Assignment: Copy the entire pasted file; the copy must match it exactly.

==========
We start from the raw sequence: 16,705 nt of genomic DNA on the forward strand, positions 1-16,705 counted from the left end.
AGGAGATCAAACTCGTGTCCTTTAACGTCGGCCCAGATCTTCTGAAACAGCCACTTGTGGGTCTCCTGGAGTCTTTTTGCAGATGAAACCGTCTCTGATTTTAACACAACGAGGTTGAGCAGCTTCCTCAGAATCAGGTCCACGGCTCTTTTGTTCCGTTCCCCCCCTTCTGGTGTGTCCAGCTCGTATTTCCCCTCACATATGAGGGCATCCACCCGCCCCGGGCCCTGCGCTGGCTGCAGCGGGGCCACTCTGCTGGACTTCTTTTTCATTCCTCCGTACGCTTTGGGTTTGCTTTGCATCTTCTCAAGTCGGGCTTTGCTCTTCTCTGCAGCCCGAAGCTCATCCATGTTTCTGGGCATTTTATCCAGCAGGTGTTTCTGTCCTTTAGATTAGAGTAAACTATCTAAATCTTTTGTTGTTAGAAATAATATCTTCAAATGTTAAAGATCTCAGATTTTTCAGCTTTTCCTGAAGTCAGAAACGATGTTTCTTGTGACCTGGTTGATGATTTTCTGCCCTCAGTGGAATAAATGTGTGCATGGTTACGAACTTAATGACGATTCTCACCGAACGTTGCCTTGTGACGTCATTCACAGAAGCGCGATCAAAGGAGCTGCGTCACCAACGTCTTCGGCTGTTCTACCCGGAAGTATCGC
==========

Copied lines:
We start from the raw sequence: 16,705 nt of genomic DNA on the forward strand, positions 1-16,705 counted from the left end.
AGGAGATCAAACTCGTGTCCTTTAACGTCGGCCCAGATCTTCTGAAACAGCCACTTGTGGGTCTCCTGGAGTCTTTTTGCAGATGAAACCGTCTCTGATTTTAACACAACGAGGTTGAGCAGCTTCCTCAGAATCAGGTCCACGGCTCTTTTGTTCCGTTCCCCCCCTTCTGGTGTGTCCAGCTCGTATTTCCCCTCACATATGAGGGCATCCACCCGCCCCGGGCCCTGCGCTGGCTGCAGCGGGGCCACTCTGCTGGACTTCTTTTTCATTCCTCCGTACGCTTTGGGTTTGCTTTGCATCTTCTCAAGTCGGGCTTTGCTCTTCTCTGCAGCCCGAAGCTCATCCATGTTTCTGGGCATTTTATCCAGCAGGTGTTTCTGTCCTTTAGATTAGAGTAAACTATCTAAATCTTTTGTTGTTAGAAATAATATCTTCAAATGTTAAAGATCTCAGATTTTTCAGCTTTTCCTGAAGTCAGAAACGATGTTTCTTGTGACCTGGTTGATGATTTTCTGCCCTCAGTGGAATAAATGTGTGCATGGTTACGAACTTAATGACGATTCTCACCGAACGTTGCCTTGTGACGTCATTCACAGAAGCGCGATCAAAGGAGCTGCGTCACCAACGTCTTCGGCTGTTCTACCCGGAAGTATCGC